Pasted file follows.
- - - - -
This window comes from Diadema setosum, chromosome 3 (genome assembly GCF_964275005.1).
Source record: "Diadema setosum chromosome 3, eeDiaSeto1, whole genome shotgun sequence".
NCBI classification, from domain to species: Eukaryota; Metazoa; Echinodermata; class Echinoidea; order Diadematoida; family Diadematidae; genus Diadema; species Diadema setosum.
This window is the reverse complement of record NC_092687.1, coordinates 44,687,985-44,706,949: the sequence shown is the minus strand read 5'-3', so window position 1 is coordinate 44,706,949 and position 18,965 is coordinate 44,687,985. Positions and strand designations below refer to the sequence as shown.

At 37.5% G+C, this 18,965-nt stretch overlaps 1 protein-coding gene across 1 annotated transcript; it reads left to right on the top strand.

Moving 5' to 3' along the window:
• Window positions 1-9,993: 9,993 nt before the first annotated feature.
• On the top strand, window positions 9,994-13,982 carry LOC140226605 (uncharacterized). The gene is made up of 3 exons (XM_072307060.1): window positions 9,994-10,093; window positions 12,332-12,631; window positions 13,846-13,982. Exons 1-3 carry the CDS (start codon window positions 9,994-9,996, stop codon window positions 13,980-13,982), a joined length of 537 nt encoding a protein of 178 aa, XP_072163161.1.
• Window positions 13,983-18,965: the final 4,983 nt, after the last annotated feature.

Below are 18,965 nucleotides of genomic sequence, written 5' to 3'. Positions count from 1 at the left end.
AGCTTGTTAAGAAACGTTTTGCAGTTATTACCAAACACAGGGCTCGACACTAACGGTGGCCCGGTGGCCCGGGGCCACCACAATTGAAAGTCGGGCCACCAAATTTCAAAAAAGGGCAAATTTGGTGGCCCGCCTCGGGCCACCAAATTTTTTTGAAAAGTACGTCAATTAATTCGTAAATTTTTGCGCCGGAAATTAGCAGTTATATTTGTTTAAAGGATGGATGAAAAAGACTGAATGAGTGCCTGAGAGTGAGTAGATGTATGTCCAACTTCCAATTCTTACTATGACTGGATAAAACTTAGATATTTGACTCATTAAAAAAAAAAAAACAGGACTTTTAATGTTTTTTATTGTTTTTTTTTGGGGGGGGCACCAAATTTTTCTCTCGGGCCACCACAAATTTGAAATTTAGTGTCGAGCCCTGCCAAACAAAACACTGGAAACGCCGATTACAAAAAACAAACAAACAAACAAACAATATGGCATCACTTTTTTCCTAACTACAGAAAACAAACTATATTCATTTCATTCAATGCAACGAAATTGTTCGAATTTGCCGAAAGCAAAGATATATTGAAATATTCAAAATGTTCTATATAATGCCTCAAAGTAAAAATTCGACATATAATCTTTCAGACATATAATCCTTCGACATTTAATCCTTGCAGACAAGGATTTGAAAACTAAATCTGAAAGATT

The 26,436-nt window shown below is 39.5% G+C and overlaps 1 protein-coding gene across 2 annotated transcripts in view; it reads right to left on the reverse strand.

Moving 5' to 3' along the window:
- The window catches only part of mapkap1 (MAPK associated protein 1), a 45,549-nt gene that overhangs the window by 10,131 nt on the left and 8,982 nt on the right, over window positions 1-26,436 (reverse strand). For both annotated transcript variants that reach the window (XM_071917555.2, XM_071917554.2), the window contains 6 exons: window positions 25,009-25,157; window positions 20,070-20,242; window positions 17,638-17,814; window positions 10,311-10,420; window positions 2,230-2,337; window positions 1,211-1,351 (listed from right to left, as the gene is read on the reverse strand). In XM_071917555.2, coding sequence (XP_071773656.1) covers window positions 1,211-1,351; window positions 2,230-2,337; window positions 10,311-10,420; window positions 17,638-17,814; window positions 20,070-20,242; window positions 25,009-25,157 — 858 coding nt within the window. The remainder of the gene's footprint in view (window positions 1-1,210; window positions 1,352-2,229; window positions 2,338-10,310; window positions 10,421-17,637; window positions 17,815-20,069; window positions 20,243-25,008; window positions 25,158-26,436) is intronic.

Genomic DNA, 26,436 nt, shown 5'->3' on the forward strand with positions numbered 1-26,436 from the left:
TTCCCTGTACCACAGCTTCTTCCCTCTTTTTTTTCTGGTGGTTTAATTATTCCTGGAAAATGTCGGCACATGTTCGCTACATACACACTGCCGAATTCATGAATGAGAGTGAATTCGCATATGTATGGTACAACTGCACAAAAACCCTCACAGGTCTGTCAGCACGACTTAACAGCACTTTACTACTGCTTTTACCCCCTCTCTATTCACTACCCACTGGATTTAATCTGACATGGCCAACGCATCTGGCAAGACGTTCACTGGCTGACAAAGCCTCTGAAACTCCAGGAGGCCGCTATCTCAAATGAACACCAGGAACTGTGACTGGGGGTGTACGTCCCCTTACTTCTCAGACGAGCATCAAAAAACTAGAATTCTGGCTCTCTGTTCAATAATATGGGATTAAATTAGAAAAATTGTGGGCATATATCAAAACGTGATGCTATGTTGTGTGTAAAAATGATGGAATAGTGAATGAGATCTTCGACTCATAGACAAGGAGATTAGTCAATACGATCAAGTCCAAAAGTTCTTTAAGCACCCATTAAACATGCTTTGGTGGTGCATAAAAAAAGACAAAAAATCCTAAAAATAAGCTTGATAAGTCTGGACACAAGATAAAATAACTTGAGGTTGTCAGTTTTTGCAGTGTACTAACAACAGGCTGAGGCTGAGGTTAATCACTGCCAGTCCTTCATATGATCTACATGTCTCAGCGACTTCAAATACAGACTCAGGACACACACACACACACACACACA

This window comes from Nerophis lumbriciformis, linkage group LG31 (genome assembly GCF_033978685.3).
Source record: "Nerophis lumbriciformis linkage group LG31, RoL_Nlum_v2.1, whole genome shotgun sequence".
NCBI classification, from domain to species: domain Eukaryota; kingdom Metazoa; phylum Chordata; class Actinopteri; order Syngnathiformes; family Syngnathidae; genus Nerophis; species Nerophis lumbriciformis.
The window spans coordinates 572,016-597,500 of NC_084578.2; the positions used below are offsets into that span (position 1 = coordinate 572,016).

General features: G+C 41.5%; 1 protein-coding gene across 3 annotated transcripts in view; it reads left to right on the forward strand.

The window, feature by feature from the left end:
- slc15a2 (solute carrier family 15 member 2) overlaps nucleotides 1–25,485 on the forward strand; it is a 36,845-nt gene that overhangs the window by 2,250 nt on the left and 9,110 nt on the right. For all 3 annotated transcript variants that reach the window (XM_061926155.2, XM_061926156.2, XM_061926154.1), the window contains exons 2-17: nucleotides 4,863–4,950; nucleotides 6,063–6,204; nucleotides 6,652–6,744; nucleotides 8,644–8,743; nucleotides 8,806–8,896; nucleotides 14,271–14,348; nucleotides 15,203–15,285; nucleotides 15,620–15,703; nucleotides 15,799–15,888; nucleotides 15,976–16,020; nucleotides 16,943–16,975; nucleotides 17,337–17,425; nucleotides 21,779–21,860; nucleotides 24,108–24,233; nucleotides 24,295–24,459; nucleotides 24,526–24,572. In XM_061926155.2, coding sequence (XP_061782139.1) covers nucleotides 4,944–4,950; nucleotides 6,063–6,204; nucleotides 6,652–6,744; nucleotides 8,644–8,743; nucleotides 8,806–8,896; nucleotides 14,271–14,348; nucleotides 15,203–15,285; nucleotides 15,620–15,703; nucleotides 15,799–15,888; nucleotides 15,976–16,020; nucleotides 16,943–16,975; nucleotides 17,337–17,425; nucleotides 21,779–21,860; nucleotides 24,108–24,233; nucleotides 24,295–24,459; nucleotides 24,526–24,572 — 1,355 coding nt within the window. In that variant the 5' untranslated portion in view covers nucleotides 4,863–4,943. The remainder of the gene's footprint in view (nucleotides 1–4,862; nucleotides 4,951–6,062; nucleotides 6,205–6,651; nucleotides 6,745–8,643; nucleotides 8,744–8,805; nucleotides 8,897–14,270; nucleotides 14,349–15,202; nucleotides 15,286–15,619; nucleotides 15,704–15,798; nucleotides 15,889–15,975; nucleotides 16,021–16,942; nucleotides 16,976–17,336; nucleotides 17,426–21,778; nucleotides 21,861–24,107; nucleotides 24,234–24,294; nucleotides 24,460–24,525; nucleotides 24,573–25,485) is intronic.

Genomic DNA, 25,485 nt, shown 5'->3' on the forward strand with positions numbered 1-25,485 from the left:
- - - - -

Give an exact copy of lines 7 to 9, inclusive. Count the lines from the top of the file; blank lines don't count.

• Window positions 1-9,993: 9,993 nt before the first annotated feature.
• On the top strand, window positions 9,994-13,982 carry LOC140226605 (uncharacterized). The gene is made up of 3 exons (XM_072307060.1): window positions 9,994-10,093; window positions 12,332-12,631; window positions 13,846-13,982. Exons 1-3 carry the CDS (start codon window positions 9,994-9,996, stop codon window positions 13,980-13,982), a joined length of 537 nt encoding a protein of 178 aa, XP_072163161.1.
• Window positions 13,983-18,965: the final 4,983 nt, after the last annotated feature.